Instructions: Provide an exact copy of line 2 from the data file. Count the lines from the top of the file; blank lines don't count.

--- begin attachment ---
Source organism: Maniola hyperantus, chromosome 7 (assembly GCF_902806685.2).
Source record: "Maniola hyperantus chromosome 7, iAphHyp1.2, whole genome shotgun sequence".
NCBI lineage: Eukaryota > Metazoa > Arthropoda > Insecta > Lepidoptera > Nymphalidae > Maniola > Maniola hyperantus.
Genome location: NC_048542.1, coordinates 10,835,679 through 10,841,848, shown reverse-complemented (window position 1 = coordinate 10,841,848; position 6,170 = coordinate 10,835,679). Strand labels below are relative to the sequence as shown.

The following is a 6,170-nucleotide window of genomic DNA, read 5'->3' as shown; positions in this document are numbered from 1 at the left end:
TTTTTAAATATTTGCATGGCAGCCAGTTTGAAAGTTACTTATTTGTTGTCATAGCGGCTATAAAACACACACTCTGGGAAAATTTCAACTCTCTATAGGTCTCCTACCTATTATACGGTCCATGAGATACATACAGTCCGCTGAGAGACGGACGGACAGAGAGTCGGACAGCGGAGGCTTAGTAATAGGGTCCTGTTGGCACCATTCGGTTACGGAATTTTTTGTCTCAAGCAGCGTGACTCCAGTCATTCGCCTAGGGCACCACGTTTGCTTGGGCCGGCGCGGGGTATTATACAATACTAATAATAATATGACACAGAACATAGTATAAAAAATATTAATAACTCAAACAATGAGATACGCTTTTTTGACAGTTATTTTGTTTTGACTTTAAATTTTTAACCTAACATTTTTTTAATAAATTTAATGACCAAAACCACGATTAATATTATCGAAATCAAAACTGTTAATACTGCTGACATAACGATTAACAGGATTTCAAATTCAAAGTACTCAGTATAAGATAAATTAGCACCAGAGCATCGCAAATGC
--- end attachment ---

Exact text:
Source record: "Maniola hyperantus chromosome 7, iAphHyp1.2, whole genome shotgun sequence".